In effect, this solution addressed performance concerns by providing options for publishing operational data in real-time to multiple big data accelerators. Some options for configuration included the following:
- Choosing specific accelerators to store certain sets or subsets of data;
- Configuring accelerators with different storage or processing parameters for faster performance;
- Designating one accelerator for mission-critical or high-performance queries of relatively current data, with others positioned for historical data or lower priority processing.
Business analysts could now direct queries to the accelerator best able to execute them and return results within the appropriate timeframe.
Some IT enterprises opted to copy significant portions of operational data to within their big data solution. Some tables now existed in multiple places, including the original operational systems database, the data warehouse, and one or more big data applications. By combining all of these using Db2 as the database manager, Db2 could accept queries from radically different applications, determine the best place to access the data, and then direct the SQL to execute in the appropriate location. Thus, transactional application processing and business analytics processing became centralized on the same platform, removing a lot of the massive data movement that consumed resources.
The Accelerator on the Mainframe
Beginning in 2016, IBM announced multiple software and hardware changes that would truly co-locate transactional and analytical processing.
In October 2016, IBM’s Db2 for z/OS version 12 became generally available. Along with the usual assortment of new features and improvements, this Db2 was positioned to take advantage of new high-performance IBM hardware, the IBM z14 server, which became available in late 2017. The z14 had several features important for analytics processing, some of which were:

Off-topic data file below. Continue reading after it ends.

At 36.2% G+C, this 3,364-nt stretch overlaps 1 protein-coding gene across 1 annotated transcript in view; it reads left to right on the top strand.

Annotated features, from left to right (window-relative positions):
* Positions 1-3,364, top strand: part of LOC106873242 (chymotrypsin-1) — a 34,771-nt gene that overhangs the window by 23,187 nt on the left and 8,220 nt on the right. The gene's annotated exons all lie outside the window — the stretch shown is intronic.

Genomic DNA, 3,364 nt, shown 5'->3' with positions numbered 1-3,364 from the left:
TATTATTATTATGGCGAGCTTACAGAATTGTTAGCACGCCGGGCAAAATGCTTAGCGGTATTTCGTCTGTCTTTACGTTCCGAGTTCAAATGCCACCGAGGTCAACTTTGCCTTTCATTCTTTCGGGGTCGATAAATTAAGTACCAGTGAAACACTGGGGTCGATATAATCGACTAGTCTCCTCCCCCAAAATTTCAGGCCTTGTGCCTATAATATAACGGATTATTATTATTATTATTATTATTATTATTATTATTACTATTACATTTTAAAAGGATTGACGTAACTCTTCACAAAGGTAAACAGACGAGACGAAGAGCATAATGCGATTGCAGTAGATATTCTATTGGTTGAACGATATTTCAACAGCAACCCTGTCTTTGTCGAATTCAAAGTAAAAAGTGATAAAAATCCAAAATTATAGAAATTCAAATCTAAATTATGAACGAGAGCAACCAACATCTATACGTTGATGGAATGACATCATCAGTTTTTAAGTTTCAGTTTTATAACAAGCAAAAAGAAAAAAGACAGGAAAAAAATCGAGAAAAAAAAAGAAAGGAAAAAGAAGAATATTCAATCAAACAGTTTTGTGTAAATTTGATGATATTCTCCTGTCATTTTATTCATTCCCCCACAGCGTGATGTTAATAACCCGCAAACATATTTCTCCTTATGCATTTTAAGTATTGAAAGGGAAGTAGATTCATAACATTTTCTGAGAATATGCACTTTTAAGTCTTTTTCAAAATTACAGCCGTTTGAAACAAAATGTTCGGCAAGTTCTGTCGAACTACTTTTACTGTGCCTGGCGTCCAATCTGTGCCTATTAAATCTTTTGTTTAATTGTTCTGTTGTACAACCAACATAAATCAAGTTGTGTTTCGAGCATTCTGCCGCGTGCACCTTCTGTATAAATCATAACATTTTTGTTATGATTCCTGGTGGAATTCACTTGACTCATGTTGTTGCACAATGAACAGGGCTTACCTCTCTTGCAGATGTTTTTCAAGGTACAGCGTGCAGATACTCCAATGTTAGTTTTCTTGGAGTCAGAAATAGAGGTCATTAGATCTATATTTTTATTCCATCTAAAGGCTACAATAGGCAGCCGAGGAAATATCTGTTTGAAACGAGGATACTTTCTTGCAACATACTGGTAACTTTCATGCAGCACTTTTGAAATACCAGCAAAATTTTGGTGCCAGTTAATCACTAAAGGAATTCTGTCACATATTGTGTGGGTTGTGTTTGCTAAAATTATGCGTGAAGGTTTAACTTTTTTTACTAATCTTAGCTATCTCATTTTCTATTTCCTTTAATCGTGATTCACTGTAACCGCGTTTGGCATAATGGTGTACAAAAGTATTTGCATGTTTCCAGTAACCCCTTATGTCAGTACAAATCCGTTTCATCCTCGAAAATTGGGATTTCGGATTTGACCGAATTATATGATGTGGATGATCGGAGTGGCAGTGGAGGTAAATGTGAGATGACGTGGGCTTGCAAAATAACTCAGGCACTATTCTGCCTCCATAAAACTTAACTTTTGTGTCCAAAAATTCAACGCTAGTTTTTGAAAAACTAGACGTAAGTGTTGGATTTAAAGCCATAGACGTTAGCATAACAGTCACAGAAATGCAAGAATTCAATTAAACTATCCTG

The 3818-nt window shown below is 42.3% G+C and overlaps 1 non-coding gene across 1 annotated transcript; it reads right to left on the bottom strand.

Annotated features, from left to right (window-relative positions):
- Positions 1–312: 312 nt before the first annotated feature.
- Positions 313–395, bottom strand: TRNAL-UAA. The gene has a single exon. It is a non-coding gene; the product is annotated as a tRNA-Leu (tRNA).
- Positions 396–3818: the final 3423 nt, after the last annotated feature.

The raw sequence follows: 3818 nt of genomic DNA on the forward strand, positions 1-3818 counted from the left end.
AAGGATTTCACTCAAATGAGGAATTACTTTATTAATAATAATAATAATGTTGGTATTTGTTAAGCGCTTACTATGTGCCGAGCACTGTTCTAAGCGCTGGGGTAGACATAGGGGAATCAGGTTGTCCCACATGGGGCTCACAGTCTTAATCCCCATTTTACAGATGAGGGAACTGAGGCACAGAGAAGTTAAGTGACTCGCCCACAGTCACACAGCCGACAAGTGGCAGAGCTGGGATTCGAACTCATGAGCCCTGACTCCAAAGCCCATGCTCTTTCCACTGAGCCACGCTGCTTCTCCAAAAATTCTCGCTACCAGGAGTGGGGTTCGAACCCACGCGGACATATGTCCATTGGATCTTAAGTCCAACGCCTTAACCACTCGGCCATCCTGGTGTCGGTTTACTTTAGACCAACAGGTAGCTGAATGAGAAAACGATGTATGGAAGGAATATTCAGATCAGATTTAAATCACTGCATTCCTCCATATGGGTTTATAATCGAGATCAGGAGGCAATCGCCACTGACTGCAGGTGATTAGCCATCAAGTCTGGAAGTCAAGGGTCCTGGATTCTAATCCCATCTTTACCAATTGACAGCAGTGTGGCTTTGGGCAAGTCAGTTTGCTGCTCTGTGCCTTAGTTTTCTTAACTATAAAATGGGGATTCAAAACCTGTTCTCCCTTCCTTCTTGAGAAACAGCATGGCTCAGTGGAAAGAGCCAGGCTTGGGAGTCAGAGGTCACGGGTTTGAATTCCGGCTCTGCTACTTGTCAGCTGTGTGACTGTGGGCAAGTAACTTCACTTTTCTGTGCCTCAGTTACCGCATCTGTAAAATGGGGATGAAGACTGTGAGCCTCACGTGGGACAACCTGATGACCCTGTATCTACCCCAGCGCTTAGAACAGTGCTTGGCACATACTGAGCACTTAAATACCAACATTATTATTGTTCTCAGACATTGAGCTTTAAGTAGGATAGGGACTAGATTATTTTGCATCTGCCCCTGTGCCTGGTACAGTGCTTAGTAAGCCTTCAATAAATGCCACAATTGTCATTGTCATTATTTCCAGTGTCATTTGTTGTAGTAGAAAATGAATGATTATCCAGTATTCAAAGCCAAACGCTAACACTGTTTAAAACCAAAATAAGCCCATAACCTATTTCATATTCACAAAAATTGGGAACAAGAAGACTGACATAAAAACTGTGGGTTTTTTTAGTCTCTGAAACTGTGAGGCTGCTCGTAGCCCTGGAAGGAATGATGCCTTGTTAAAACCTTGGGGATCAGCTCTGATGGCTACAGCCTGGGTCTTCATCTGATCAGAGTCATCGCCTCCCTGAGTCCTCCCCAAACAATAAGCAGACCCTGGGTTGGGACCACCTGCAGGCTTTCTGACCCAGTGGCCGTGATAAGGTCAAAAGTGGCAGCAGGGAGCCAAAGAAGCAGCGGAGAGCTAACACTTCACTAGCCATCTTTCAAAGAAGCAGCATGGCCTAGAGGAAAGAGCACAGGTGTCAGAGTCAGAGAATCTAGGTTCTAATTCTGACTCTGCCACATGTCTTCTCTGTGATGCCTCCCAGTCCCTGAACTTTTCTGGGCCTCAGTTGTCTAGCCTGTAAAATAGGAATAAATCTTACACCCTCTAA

- New hardware for improved data compression;
- New I/O channels for ultra-fast Db2 log writes and database I/O;
- A soon-to-be-announced hardware features for order-preserving compression for Db2 indexes.
In addition, the z14 contained 170 CPU cores (up from 141 on the z13) and could be configured with up to 32 terabytes of memory on each server.
However, the biggest new feature was the integration of the IDAA accelerator version 7.1 directly into the z14 mainframe. In effect, the original IDAA appliance was now “in the box” with the server, rather than a separate hardware entity.
This combination of Db2 version 12, IBM zSystem z14 hardware and IDAA version 7.1 allows both analytical and transactional workloads to co-exist and execute on the same server. In addition, IBM can include an upgraded version of its replication software (change data capture) to provide current data replication from operational tables to the accelerator. This patented technique means that analytical queries are guaranteed to always access consistent data without waiting for data loads to complete.
This solution provides unique, enterprise level hybrid transactional and analytical processing, or HTAP, and the IBM solution is engineered to scale both out and up.
HTAP is the way of the future, but few IT shops have implemented solutions like these. Still, as data volumes and transaction volumes grow, the needs of departments for good user response times and actionable analytics results will only increase. Your current solutions exist across multiple hardware platforms and encompass a variety of operating systems, software packages and database management systems. Each of these requires a staff with specific skill sets in order to implement new applications, diagnose and fix problems, and install, configure, and manage software. Centralizing transactional and analytical processing will reduce the wide diversity of required staff skills and ease your maintenance schedule.
A separate but related issue is services that you defer to external providers, such as cloud storage, application development or database management. Delegating some people-related tasks such as database storage and management to a cloud provider (sometimes called Database as a Service, or DBaaS) can help you shorten development times; however, having your data in the cloud still involves lots of data movement to and from the provider. As data volumes and transaction rates increase, you may want to consider clawing back some cloud services and implementing one or more HTAP variations.